Film: The Maid

The Maid (La Nana) was a surprise hit on the festival circuit last year. The Chilean film was a winner at Sundance and also received a Golden Globe nomination for Best Foreign Language Film. “She’s more or less family” taglines the story in which the live in maid Raquel has been working for a family for twenty years. Sebastian Silva, the director, successfully sends the overall subject of family across to the audience.

The opening introduces Raquel, entering the kitchen and eating separately from the family she works with. However, they are in the dining room lighting candles and hiding presents whilst calling her name as it is her birthday. She enters the room, after persuasion by Lucas, who is also referred as her favourite. They shower Raquel with happiness, gifts, and the mention that they are happy she has been with the family for twenty years now. However, with Raquel aging, and the family’s house most probably larger than what is was twenty years ago, Raquel is struggling to keep up with the demands and chores, as well as the uncomfortable relationship between her and the eldest daughter Camila.

It is decided that another maid will help Raquel throughout the week with the chores - much to her dismay. This is expressed by Raquel with her constant bad attitude and game playing, such as locking the maids out of the house whilst putting on the hoover, pretending not to hear them shouting outside. This, however, is counteracted by Lucy who does not let Raquel’s crazy behaviour bother her, and allows a friendship to blossom in which Raquel starts to feel human again.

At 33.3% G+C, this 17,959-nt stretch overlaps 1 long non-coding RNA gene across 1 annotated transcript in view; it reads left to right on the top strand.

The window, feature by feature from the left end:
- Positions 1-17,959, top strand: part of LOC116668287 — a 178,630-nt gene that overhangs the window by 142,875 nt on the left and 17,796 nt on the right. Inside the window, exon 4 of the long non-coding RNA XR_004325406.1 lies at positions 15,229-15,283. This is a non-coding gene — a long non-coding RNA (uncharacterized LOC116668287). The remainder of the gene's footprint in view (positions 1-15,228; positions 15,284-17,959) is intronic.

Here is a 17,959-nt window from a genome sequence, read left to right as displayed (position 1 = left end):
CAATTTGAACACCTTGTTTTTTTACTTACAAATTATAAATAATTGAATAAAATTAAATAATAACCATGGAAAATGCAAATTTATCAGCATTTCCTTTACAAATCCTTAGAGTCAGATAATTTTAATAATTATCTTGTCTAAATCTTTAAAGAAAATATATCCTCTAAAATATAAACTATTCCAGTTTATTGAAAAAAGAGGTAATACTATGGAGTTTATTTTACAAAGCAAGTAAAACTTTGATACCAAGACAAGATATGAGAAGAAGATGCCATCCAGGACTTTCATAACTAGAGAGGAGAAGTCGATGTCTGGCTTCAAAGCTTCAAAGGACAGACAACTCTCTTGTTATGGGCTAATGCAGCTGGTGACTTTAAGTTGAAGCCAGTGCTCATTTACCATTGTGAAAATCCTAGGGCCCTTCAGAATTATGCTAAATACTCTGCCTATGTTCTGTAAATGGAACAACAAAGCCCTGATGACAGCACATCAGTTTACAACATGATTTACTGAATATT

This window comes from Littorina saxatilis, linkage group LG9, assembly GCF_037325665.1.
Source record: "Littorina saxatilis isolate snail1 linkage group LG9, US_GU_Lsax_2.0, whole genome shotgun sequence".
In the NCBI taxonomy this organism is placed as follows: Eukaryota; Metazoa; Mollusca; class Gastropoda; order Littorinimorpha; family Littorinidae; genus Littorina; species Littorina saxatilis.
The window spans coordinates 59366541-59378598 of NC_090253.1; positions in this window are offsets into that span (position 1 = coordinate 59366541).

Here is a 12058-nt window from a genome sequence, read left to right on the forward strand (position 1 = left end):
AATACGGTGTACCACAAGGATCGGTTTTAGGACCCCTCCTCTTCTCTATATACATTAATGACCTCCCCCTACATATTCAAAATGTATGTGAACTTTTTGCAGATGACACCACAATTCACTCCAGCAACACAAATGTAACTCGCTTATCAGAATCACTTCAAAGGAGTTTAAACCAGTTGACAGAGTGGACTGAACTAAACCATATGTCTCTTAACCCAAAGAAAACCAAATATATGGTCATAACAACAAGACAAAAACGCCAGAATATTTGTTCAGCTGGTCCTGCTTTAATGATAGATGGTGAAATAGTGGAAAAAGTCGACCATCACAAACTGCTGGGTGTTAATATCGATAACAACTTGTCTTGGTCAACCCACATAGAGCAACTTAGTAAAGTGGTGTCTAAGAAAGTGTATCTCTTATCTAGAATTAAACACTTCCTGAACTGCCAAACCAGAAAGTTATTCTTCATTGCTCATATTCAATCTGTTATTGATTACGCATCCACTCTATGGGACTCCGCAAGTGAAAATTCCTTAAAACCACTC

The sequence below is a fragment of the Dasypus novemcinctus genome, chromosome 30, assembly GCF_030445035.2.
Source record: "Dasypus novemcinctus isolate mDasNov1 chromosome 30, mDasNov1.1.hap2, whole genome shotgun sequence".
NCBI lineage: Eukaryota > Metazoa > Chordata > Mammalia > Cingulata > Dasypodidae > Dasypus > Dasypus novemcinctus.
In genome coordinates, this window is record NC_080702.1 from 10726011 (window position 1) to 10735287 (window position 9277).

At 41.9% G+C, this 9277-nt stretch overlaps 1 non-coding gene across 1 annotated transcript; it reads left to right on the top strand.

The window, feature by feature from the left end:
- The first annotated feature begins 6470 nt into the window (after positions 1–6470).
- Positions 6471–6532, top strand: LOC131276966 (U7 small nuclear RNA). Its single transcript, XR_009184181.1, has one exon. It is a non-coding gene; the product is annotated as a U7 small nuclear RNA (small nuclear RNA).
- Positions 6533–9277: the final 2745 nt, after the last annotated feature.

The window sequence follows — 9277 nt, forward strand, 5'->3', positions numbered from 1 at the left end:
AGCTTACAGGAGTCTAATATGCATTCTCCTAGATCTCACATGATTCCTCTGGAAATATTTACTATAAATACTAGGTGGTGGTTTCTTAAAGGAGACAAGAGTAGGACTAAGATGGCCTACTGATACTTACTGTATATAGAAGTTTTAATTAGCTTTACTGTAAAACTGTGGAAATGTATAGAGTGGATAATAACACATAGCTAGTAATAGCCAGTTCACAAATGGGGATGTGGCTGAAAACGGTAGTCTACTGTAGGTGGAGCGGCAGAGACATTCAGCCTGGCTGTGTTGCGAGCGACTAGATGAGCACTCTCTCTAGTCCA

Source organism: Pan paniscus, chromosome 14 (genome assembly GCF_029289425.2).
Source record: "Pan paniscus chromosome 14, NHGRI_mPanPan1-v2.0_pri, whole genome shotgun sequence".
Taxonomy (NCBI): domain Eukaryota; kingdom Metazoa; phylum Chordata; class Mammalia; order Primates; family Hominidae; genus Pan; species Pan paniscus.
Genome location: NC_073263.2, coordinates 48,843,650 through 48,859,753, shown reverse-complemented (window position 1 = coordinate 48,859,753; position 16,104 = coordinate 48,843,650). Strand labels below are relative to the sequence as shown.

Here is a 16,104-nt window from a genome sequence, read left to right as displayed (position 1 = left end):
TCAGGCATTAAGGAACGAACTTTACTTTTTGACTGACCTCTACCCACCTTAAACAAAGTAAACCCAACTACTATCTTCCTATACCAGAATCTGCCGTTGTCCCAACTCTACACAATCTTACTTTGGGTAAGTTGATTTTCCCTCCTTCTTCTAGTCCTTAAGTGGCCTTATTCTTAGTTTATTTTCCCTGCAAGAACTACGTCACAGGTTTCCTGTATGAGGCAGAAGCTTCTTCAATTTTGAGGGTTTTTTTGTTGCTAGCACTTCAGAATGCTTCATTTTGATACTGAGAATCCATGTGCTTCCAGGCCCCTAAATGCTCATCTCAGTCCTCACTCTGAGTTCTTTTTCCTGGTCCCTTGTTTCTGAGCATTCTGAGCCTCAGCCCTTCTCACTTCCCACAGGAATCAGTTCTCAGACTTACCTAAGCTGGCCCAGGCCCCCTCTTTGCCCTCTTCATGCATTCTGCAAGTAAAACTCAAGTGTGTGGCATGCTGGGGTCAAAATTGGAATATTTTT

Her performance throughout the film does have a real, raw feeling to it. We can see and feel every ounce of emotion that runs through Raquel’s (Catalina Saavedra) body and face, which allows us to connect with her. We may not understand her at all times, because of her unique character, but her facial expressions and body movements work well together to visually express what she may feel.

The film’s not faultless. The relationship between Raquel and Camila is never explained, which leaves a couple of unanswered questions. The soundtrack’s surprisingly missing throughout the film, although this could be that Silva wanted to base all possible emotion on the performance itself with no other influence.

The Maid shows the purest form of emotion and desperation when it comes to wanting to belong to family. This is a story that can fit within any culture or surrounding, which allows it to be relatable. It expresses that sooner or later you realise how important family is, but you don’t always have to be blood related. Family comes in many different forms, which are basically built on relationships by people who love you no matter who you are.

Fan: Erin Edwards


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